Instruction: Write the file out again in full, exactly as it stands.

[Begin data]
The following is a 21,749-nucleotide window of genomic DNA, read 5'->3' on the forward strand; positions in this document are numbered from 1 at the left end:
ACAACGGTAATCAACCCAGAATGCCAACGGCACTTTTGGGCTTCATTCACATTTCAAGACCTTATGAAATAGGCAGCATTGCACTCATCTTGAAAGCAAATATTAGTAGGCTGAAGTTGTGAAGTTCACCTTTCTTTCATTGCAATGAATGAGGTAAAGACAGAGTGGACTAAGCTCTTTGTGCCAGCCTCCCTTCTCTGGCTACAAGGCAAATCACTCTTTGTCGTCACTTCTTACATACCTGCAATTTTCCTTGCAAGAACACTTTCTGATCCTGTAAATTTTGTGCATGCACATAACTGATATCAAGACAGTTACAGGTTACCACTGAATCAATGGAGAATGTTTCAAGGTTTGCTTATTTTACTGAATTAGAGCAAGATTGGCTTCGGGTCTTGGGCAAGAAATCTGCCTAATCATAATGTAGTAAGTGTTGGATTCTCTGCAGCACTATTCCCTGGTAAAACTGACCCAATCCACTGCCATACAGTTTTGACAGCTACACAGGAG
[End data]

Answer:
The following is a 21,749-nucleotide window of genomic DNA, read 5'->3' on the forward strand; positions in this document are numbered from 1 at the left end:
ACAACGGTAATCAACCCAGAATGCCAACGGCACTTTTGGGCTTCATTCACATTTCAAGACCTTATGAAATAGGCAGCATTGCACTCATCTTGAAAGCAAATATTAGTAGGCTGAAGTTGTGAAGTTCACCTTTCTTTCATTGCAATGAATGAGGTAAAGACAGAGTGGACTAAGCTCTTTGTGCCAGCCTCCCTTCTCTGGCTACAAGGCAAATCACTCTTTGTCGTCACTTCTTACATACCTGCAATTTTCCTTGCAAGAACACTTTCTGATCCTGTAAATTTTGTGCATGCACATAACTGATATCAAGACAGTTACAGGTTACCACTGAATCAATGGAGAATGTTTCAAGGTTTGCTTATTTTACTGAATTAGAGCAAGATTGGCTTCGGGTCTTGGGCAAGAAATCTGCCTAATCATAATGTAGTAAGTGTTGGATTCTCTGCAGCACTATTCCCTGGTAAAACTGACCCAATCCACTGCCATACAGTTTTGACAGCTACACAGGAG